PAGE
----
• Move away from the push grader model. XQueue should really only exist to handle asynchronous communication with pull graders. For push graders, synchronous communication makes more sense and could be done using a separate XBlock or an LTI tool. (This includes the MatlabInput use case as well, as that's effectively a push grader.)

    • UPDATE: Push grading has been deprecated.

  • Remove get_queuelen. I know it's nice to have a "peek" operation but it's not really that interesting. Even XQWatcher doesn't bother with it and instead just tries repeatedly to get_submission until successful.

  • Bulk get submissions for parallel grading (and bulk push back in). Jobs typically come in waves.

  • Switch from using a separate user store and session auth, to using the edx-platform authentication backend and signed JSON Web Tokens for authorization.

    • This would require that each queue is mapped to a whitelist of allowed producers and consumers (user authorization), and those clients would need to be appropriately scoped (app authorization).

    • Possible scopes (just brainstorming): "xqueue:submit" (basically just the LMS), "xqueue:score" (all grader clients). "read/write" and "pull/push" don't really make sense as all XQueue clients need to both add and remove from queues. If we want to keep it simple, we could just have an "xqueue" scope.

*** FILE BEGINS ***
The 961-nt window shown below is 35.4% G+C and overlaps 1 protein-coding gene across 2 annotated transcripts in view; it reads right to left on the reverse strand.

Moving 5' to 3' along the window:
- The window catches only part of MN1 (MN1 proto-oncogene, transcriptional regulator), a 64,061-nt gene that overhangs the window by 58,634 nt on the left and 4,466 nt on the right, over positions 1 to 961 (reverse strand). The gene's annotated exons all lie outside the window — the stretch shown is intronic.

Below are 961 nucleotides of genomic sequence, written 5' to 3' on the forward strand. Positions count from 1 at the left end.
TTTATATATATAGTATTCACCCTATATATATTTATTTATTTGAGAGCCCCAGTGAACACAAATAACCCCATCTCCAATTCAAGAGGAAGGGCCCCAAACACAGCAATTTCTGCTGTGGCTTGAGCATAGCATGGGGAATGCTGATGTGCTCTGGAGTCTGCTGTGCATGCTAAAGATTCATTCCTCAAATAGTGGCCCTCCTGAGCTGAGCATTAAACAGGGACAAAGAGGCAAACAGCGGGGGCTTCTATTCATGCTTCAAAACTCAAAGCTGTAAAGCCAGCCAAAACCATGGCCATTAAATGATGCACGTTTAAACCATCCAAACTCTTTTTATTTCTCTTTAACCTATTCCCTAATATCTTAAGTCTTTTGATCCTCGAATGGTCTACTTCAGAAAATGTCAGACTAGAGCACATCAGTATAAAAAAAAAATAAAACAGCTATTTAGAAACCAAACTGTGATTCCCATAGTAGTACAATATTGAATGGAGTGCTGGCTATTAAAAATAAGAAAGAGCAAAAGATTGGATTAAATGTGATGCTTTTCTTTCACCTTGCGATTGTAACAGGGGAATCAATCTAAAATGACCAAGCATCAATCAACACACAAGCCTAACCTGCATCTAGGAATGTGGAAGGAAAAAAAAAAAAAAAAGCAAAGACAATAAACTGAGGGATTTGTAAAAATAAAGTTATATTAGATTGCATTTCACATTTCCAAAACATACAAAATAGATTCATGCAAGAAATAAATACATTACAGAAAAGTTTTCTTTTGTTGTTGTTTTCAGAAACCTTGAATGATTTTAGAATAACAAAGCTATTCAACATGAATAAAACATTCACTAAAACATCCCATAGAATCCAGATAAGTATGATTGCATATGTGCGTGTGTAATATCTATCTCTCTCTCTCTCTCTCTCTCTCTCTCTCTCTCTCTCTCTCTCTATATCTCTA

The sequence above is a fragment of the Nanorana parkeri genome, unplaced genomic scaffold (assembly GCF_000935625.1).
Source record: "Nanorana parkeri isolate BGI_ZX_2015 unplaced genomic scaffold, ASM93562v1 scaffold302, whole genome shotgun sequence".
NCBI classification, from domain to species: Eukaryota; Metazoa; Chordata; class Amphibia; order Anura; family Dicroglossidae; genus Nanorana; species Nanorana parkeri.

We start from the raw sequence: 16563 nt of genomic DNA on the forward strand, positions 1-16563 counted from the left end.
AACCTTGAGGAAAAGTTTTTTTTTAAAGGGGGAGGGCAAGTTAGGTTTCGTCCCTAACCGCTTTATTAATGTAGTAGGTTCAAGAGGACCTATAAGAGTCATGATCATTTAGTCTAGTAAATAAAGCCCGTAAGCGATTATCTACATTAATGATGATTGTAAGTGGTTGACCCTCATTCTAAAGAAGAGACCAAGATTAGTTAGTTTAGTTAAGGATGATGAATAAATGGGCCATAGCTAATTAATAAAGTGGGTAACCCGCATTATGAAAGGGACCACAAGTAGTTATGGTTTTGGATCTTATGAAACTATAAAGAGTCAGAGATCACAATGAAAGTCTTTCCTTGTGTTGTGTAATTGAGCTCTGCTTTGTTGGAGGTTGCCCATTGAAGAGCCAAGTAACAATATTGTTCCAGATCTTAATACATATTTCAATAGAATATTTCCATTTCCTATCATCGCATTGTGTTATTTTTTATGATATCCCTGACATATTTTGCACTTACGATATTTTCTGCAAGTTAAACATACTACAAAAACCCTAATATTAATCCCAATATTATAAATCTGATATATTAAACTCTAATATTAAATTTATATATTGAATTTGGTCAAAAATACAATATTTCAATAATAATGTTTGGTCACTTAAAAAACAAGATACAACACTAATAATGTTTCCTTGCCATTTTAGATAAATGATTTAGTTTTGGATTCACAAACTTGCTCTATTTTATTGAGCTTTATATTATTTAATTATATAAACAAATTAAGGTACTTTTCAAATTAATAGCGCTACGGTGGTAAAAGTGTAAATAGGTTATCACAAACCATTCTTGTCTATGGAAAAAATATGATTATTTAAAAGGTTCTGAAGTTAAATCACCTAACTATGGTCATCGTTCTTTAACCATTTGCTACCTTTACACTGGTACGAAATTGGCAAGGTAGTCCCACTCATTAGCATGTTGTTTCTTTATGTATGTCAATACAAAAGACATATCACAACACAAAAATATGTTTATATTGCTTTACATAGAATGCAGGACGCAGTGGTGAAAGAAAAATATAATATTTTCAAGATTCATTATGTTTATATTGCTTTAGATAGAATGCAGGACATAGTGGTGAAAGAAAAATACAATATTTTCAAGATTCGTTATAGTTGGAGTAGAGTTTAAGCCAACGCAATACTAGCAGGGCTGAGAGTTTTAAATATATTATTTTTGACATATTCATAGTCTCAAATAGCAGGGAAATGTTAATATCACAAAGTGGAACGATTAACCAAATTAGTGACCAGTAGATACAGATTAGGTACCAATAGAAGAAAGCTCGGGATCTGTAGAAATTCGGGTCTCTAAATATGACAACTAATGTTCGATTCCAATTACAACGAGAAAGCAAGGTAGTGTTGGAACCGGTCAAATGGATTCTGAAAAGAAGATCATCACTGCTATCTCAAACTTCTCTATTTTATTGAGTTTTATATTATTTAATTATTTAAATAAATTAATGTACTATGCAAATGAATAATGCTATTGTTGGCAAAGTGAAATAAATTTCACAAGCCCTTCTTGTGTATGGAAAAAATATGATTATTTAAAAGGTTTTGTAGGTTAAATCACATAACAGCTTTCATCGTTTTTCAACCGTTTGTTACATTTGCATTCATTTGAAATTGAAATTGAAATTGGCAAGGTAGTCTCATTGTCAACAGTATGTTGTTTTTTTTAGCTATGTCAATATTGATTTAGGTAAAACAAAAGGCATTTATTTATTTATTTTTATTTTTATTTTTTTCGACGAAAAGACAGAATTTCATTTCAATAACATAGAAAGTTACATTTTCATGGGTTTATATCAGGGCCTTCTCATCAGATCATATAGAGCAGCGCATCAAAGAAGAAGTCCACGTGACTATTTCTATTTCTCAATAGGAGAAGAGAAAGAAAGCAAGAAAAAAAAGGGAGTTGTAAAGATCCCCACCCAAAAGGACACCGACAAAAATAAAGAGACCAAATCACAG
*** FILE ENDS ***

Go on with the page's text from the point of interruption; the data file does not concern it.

Task processors

  • Consider modifying XQWatcher to have a "slow" poll when the queue is empty, and a "fast" poll when it the queue is probably not empty (as in, if the last poll was successful).

  • XQWatcher is more of an instance of a code grader than a code grader framework. A framework/client library may speed adoption of external graders.


Source code

Diagram source

DSL for :

Pull Flow

1 2 3 4 5 6 7 8 9 10 11 12 13 14 15 title Pull Flow participant LMS participant XQueue participant XQWatcher XQWatcher-->XQueue: Poll for submissions note left of LMS: Initiate a request\n(asynchronously) LMS->XQueue: Submit request to queue XQWatcher-->XQueue: Poll for submissions XQWatcher<->XQueue: Get next submission note right of XQWatcher: Do some work\n(e.g. grade code) XQWatcher->XQueue: Push result back XQueue->LMS: Send result via callback note left of LMS: Display result XQWatcher-->XQueue: Poll for submissions

Push Flow

1 2 3 4 5 6 7 8 9 10 11 12 title Push Flow participant LMS participant XQueue participant XServer note left of LMS: Initiate a request\n(asynchronously) LMS->XQueue: Submit request to queue XQueue->XServer: Submit to grader\n(blocking) note right of XServer: Do some work\n(e.g. grade code) XServer->XQueue: Respond with result XQueue->LMS: Send result via callback note left of LMS: Display result